Plain-speaking women are just what boardrooms lack

Focus: Carol Bartz's frank language after being fired is what is missing from corporate meetings, says Rupert Wright.

Journalists generally regard management as people who exist solely to sort out their holidays, pay them a monthly stipend and process their expenses.

Legion are the stories of foreign correspondents who cleverly outwitted the pen-pushers by pushing through extravagant claims for extraneous equipment such as camels.

When these hapless hacks are eventually deemed surplus to requirement, they are generally so stunned that after a momentary silence, they lash out - either physically, or in print.

Emails are now a favourite method of communicating with your former colleagues, and a perfect way to comment on either the small brains or physical deformities of the people who first employed, then sacked you.

The best responses of all feature in a collection put together on Slate, an online magazine.

Take the parting shot of Mark Schlueb, who wrote to Tony Ridder, the chief executive of Knight Ridder, after learning of his dismissal: "Don't worry about me; I'll land on my feet. I don't regret coming here, even though I've been laid off now. In fact, my only regret is that you haven't come to visit the Beacon Journal. I would have loved to p*** on your shoes."

Chief executives, in comparison, have tended to take the news of their own departures with a certain sangfroid, leavened no doubt by the thought of the colossal farewell package that will soon be zooming into their bank accounts.

I have always thought this poor form. If you are going to go down, go down in flames. And there is no better example anywhere than Carol Bartz, the Baron von Richthofen of Silicon Valley, who was fired from Yahoo at the end of last week.

Did she go quietly? Hardly. People complain about the lack of women in the boardroom, but with Ms Bartz as a role model, we can hardly expect directors to appoint others of her ilk.

She was as frank and fearless as a French fishwife and I think we should congratulate her for this, particularly as she used words no self-respecting Frenchwoman should ever know.

First, she railed at being fired on the telephone. I agree with her; there is something terribly last week about being sacked on the blower. I remember it becoming breaking news when somebody asked his wife for a divorce via fax.

This is also an old-fashioned, outdated technology - who sends faxes these days apart from lawyers? But couldn't she have been given the news of her dismissal via Twitter or even better, a new laser-like hologram that would appear like Sir Alec Guinness in Star Wars, sitting on her shoulders and whispering the news that she was no longer needed?

Speaking with Fortune magazine, her account of the dismissal breathes life in the tedium of a director's existence.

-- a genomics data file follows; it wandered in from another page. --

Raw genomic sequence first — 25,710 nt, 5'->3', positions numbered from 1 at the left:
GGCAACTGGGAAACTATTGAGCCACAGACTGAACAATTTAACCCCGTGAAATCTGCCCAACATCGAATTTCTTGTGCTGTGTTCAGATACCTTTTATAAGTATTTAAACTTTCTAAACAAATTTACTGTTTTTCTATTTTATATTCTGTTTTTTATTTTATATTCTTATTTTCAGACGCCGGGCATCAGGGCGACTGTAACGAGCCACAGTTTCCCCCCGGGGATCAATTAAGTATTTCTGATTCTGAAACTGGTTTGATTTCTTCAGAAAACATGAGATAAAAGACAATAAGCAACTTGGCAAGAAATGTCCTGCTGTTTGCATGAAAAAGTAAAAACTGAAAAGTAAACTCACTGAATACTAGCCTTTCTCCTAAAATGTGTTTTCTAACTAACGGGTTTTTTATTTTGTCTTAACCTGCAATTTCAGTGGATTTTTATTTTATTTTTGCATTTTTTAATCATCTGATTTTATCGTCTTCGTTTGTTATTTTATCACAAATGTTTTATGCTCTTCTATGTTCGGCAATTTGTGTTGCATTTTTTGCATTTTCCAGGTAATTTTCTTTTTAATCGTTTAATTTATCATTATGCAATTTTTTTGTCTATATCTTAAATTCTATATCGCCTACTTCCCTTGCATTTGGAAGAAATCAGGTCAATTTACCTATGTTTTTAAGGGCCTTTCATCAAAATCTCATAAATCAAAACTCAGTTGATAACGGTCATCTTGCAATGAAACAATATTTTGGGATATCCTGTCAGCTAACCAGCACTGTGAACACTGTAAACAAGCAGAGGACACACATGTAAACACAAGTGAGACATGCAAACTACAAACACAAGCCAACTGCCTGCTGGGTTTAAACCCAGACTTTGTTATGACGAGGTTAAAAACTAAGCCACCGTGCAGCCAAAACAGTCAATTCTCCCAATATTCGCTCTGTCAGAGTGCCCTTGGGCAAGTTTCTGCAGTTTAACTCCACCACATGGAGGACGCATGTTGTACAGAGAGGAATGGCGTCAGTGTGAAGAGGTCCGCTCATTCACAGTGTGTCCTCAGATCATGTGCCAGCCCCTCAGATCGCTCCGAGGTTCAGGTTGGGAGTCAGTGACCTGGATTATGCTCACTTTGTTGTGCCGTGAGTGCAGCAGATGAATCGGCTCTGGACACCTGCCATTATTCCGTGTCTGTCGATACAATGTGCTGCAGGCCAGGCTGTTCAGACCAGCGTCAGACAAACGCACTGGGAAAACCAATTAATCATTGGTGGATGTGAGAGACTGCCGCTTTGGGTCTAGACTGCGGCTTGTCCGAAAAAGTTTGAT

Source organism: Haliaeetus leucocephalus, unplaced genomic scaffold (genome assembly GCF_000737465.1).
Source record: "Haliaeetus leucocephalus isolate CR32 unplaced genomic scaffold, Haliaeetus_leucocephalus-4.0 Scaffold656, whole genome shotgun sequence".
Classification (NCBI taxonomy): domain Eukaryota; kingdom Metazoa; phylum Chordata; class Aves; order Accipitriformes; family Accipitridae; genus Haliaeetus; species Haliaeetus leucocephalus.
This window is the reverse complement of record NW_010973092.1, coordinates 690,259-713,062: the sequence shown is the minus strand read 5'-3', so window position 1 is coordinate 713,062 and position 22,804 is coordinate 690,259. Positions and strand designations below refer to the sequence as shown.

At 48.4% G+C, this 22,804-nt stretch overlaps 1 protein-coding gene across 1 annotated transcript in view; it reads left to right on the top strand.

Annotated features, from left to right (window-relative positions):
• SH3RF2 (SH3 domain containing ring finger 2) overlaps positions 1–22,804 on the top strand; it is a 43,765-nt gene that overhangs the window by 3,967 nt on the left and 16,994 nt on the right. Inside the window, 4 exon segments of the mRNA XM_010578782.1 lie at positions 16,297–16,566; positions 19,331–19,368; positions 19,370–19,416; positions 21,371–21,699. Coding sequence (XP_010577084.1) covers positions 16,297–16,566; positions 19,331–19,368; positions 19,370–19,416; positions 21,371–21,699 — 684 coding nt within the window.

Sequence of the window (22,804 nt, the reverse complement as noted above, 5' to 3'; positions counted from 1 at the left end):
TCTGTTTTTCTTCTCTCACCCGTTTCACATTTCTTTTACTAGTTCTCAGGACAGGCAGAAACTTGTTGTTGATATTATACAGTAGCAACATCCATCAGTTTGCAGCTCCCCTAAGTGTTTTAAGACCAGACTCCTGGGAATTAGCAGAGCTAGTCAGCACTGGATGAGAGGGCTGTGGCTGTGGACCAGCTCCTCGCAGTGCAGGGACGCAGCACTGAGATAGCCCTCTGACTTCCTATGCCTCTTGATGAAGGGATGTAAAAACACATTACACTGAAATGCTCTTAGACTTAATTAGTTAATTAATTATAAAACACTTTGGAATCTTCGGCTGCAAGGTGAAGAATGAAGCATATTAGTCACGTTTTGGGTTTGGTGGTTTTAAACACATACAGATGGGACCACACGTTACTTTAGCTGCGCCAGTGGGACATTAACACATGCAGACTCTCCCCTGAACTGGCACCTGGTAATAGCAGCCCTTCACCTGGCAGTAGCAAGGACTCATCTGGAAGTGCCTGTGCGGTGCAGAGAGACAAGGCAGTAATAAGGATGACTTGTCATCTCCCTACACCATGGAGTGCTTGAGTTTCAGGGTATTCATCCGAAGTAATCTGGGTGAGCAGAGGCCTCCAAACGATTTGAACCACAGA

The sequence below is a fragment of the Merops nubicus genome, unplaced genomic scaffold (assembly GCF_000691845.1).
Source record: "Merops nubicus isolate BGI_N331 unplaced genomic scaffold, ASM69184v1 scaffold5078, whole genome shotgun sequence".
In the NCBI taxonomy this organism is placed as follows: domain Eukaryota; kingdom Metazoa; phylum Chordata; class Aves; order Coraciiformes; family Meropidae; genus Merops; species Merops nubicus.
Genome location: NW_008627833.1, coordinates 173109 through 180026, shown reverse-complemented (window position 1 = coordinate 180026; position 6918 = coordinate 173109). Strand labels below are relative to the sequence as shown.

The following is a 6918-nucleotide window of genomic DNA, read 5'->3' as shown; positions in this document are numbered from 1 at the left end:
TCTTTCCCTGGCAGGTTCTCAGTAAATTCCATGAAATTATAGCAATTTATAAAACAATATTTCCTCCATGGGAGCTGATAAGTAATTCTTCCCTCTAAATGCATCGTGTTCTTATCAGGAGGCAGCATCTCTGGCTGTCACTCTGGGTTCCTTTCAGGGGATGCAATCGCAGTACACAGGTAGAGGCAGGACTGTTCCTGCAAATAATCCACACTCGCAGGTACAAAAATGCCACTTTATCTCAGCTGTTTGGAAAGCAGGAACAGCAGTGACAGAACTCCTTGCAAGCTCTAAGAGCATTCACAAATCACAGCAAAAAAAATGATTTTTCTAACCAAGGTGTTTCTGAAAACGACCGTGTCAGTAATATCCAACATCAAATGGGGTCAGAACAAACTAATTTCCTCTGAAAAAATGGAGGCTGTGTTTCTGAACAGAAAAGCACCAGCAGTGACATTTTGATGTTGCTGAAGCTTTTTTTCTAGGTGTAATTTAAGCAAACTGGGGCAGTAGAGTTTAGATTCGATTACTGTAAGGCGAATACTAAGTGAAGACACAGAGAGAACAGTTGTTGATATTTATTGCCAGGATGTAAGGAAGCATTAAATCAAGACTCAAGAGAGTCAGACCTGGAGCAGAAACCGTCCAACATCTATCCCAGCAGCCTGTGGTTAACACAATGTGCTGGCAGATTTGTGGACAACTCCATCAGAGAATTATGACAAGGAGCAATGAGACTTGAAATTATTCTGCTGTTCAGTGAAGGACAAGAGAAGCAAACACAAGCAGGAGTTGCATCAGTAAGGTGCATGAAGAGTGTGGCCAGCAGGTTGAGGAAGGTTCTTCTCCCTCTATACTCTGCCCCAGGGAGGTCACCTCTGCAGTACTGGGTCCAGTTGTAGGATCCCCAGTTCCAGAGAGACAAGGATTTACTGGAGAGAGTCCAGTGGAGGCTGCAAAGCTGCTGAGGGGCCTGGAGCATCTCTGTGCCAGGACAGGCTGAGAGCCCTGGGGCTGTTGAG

As Roy Bostock, Yahoo's chairman, was busy breaking the news to her, she interrupted: "Roy, I think that's a script. Why don't you have the balls to tell me yourself?"

The minute she put down the phone, she made a reservation at a different hotel because she knew that Yahoo's lawyers were looking for her. Then she sent off an email to all of Yahoo's 14,000 staff. I must agree with other commentators that this was not her finest hour, particularly the use of the dread cliché "going forward". But at least it was enviably brief.

"I am very sad to tell you that I've just been fired over the phone by Yahoo's chairman of the board. It has been my pleasure to work with all of you and I wish you only the best going forward," she wrote. (I suspect she didn't mean that last point; I bet she'd rather they all simultaneously imploded, obviously once she'd got her payoff cheque cashed.)

Having done that, she got in touch with Fortune's hacks and prepared to tell them what she really thought. The board were "doofuses" she said, an American term that implies that somebody is geeky, although I'd have thought that's a given in the computer world. She also used the f-word.

Finally, a good Anglo-Saxon word that we are all familiar with, perhaps the most recognised and certainly most memorable and definitely most flexible word in the English language.

We need more plain-speaking bosses. Rather than hiding behind a welter of tosh and corporate-speak, how much better it would be to hear a banker say: "Those cretins took all the money we lent them and now won't pay us back, the bastards. Bang goes my bonus!"

Maybe it is for such a reason that women have been excluded from boardrooms around the world for so long. I think this is a pity. Let's have more frank-speaking women in power. One of this season's hits has been the film Horrible Bosses.

It includes a number of good tips for managers, female or not, and its advice should be followed to the letter.

Published: September 16, 2011 04:00 AM


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